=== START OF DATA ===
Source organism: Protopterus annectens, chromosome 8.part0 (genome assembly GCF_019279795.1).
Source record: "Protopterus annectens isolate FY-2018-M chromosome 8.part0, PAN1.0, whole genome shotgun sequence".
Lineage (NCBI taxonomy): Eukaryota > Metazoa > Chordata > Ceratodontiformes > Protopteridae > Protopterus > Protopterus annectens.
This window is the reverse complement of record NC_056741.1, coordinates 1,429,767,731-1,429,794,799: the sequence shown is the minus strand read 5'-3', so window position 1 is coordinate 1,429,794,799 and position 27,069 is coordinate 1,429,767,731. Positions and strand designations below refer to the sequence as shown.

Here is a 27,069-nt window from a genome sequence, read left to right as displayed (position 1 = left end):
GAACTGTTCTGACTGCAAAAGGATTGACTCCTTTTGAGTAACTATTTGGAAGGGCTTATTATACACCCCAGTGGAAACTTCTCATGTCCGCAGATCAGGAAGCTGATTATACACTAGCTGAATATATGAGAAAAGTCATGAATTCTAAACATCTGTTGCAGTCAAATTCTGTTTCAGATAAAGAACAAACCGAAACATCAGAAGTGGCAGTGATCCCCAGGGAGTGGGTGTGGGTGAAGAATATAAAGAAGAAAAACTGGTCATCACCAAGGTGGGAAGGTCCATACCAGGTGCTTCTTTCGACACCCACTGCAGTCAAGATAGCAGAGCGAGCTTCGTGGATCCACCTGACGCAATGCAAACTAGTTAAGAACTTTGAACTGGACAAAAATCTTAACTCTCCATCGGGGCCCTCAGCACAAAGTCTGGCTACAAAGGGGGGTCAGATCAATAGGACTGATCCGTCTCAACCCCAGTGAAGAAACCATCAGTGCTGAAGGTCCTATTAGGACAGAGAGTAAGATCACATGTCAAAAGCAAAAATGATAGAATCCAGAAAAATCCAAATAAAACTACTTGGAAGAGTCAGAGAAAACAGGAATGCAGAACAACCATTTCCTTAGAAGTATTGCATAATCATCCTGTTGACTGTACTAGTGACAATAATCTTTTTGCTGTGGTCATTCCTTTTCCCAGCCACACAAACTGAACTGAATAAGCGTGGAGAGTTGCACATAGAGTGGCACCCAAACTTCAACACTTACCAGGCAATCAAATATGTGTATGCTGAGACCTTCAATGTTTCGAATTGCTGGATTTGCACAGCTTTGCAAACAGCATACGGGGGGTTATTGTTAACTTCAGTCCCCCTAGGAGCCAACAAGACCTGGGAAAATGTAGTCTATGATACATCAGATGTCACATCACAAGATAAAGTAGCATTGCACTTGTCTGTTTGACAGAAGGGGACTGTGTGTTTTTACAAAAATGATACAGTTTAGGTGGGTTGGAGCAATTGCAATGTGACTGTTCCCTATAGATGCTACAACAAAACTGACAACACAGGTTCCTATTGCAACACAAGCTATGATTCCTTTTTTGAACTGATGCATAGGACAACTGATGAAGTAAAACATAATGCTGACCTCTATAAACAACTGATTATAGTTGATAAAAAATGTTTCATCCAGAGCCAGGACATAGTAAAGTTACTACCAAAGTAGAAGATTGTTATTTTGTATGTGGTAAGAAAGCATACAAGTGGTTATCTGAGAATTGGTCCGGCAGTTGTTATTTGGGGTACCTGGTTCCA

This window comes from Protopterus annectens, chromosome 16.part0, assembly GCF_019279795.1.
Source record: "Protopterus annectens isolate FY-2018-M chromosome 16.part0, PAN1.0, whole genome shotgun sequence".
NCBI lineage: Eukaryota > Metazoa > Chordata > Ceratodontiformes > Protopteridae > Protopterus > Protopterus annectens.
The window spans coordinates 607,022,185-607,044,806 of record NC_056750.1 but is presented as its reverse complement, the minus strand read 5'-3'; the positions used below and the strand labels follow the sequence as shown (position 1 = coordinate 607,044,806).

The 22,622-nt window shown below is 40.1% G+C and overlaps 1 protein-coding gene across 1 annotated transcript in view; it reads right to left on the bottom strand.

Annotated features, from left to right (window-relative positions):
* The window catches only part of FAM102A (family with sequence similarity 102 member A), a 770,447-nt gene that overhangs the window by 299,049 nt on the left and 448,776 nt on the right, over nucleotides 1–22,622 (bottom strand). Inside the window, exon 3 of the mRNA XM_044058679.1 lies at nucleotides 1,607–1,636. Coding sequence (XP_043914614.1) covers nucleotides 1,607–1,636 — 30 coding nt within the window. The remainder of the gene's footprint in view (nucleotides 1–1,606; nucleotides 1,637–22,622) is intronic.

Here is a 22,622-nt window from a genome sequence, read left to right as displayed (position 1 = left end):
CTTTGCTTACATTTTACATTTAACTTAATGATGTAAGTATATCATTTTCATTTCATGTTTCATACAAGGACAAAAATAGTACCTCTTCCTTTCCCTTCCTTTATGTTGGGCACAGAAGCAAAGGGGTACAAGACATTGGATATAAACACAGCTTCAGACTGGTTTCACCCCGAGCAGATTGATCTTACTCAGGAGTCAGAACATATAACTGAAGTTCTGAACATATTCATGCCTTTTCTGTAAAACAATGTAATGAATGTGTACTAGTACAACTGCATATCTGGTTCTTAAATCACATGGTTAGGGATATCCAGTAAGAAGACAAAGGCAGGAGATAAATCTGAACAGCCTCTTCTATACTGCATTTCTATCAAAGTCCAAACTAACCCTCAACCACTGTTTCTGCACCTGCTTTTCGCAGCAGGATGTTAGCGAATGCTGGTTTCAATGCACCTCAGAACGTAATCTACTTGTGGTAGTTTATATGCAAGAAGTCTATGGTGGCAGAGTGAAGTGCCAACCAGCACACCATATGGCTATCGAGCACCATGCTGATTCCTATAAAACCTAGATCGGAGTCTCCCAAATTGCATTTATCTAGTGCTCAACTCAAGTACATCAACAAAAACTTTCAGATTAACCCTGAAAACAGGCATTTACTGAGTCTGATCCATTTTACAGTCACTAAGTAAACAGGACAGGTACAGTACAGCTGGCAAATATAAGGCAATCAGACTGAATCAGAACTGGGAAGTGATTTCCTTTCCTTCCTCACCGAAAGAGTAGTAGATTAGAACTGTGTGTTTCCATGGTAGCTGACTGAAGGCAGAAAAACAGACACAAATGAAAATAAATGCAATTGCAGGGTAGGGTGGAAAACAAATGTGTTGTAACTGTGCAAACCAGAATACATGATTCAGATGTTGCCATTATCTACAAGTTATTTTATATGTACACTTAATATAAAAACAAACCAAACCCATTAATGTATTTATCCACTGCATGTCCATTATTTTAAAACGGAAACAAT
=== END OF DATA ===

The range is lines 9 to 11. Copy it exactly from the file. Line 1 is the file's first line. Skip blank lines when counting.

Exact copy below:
NCBI lineage: Eukaryota > Metazoa > Chordata > Ceratodontiformes > Protopteridae > Protopterus > Protopterus annectens.
The window spans coordinates 607,022,185-607,044,806 of record NC_056750.1 but is presented as its reverse complement, the minus strand read 5'-3'; the positions used below and the strand labels follow the sequence as shown (position 1 = coordinate 607,044,806).

The 22,622-nt window shown below is 40.1% G+C and overlaps 1 protein-coding gene across 1 annotated transcript in view; it reads right to left on the bottom strand.